Branches (and jumps, for that matter), are Program Counter (PC) relative. The Branch Target Predictor will add the offset (given by the branch instruction), and add it to the current program counter. This gives the address of the instruction to execute after the branch.

Branch Predictors give a Yes/No answer to the question "Am I going to branch". The Branch Target Predictor needs that Yes/No answer to determine the answer to "WHERE am I going after the branch".

  • But in this example there is indeed no "prediction" for BTP to do, as the target is deterministic. So I think an indirect jump (as given by Peter) is a better illustration for the difference. – qweruiop Mar 30 '17 at 19:51

Indirect jumps / calls (through a function pointer or a switch using a jump table) don't have the branch target available when an instruction is decoded. Even without a cache miss or something, jmp rax has to fetch the value of rax from the register file (or forwarding network). The Branch Target Buffer predicts the target address way ahead of this, so code fetch can start ASAP. A sophisticated BTB can recognize patterns, like an indirect jump that alternates between two targets. Good BTB performance is critical for indirect jumps. (Combined with the usual need for good normal branch prediction (taken vs. not-taken) for conditional indirect branches).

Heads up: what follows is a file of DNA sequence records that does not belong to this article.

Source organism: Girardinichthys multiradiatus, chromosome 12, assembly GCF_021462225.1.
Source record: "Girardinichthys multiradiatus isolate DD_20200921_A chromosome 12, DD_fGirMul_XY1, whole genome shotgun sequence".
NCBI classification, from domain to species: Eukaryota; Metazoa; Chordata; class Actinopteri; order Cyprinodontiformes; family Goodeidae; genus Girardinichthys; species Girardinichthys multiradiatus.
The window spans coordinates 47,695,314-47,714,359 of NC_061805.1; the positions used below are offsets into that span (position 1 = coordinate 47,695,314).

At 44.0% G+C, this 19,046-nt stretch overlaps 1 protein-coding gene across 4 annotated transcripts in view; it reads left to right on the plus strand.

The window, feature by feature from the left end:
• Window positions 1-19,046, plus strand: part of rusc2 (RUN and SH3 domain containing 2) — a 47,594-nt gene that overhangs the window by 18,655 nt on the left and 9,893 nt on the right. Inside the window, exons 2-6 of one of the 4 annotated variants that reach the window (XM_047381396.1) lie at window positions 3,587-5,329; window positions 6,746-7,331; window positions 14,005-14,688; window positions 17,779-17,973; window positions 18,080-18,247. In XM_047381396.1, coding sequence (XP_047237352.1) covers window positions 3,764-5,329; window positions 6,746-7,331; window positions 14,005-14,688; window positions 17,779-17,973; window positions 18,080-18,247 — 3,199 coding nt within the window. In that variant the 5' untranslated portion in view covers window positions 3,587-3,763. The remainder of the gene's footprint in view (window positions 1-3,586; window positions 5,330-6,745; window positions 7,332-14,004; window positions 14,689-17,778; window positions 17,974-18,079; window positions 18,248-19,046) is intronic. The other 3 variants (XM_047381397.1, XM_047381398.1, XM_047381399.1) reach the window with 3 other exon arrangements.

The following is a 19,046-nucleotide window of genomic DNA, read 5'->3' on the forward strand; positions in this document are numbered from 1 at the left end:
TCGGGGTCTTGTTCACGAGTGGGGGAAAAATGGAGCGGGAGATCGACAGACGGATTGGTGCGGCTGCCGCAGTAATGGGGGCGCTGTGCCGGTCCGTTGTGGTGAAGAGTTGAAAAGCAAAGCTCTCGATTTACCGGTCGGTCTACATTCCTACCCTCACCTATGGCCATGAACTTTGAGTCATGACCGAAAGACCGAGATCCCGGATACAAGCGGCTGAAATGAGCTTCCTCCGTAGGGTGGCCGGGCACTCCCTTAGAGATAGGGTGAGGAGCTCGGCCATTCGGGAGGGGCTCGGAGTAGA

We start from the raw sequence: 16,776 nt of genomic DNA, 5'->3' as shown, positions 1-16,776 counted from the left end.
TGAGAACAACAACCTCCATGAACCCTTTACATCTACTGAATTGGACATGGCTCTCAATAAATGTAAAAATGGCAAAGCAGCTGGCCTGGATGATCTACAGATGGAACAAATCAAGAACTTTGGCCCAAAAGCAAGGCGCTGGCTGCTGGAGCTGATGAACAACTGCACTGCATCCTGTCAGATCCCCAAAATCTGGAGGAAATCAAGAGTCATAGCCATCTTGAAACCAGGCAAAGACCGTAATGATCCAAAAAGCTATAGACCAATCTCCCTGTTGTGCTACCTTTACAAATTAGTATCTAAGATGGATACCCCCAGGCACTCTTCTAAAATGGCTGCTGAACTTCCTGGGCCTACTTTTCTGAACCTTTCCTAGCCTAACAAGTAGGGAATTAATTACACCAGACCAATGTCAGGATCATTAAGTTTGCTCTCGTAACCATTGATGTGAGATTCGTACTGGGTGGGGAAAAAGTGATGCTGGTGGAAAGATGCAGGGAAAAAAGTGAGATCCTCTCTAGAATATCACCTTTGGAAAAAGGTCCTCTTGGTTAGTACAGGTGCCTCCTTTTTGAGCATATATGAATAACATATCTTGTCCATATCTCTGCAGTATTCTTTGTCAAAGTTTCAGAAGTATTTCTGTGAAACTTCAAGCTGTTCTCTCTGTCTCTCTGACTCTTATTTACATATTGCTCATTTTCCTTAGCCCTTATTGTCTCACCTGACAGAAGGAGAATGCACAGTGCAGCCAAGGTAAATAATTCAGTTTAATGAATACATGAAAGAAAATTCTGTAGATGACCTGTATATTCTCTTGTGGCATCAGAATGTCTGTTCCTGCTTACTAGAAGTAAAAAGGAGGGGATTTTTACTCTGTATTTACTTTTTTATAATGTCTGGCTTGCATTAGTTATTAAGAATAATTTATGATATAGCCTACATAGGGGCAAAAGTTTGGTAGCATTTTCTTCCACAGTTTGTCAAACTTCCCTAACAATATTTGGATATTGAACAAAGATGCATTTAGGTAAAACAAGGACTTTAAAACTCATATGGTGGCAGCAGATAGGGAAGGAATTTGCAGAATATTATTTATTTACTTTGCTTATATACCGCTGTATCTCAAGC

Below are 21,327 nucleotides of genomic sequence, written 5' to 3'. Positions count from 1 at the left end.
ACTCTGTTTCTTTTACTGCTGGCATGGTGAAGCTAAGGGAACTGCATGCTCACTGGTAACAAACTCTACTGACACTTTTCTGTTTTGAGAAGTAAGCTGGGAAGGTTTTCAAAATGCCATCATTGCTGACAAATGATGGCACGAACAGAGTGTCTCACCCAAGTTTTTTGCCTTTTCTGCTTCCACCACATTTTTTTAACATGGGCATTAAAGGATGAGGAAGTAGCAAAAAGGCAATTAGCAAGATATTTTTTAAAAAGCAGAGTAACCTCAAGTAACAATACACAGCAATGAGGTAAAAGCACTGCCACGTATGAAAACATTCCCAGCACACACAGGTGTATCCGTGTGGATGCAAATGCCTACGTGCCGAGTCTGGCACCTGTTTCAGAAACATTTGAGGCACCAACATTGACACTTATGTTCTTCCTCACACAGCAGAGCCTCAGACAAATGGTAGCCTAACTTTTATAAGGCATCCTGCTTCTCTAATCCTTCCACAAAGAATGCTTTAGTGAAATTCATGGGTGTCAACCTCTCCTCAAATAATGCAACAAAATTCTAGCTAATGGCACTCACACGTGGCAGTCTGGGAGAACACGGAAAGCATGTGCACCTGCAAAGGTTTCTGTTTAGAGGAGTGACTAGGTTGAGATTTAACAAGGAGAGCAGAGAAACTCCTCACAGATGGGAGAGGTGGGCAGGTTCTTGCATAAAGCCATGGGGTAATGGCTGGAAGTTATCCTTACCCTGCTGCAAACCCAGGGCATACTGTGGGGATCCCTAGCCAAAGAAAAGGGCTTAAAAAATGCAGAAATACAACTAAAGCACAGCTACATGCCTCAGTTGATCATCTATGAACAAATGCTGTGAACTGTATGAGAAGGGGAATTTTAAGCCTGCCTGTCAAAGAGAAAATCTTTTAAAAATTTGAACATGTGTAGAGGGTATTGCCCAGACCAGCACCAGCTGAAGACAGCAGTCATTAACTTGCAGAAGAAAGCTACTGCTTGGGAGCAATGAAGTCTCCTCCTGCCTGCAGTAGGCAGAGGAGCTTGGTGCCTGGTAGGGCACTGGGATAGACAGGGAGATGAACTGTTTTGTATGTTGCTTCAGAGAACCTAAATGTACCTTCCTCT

A BTB can also predict where a jump is going before the jmp instruction is even decoded. This is important on an architecture like x86, where the variable-length instruction encoding makes it impossible to scan the instruction stream for upcoming branches ahead of what's currently being decoded. There are multiple fetch / pre-decode pipeline stages ahead of the point where a jmp is fully decoded.

See this SO question for an example of the BTB speeding up normal unconditional direct jmp instructions on an Intel Broadwell. A loop with much less than 4096 jmps runs at 1 jmp per ~3 cycles, while a large loop (with many more jmps than the BTB can hold) runs slower, like 1 jmp per ~12 cycles.

  • Another case is a "return" instruction, where you would have to read the return address from the stack. But a good guess for the return address is "just after the call instruction". – gnasher729 Feb 27 '17 at 23:25
  • @gnasher729: yes, ret is a special case of an indirect branch. But how do you know the address of the call instruction? Especially for functions with multiple callers, it's non-trivial. The usual solution is a small return-address predictor stack, which is why mismatched call/ret instructions are bad for performance. – Peter Cordes Mar 1 '17 at 12:40
  • This example best illustrates the difference among other answers. – qweruiop Mar 30 '17 at 19:52

Put simply:

Branch Prediction predicts the answer to "Will I branch?"

Branch Target Prediction predicts the answer to "Where will I branch to?"

Both of these are considered at the same time. An optimal CPU will be able to not only predict wether or not a branch will happen, but also where it will branch to. This would allow it to start pushing instructions through the pipeline that it predicts will be coming up.

protected by gnat Aug 8 '16 at 21:40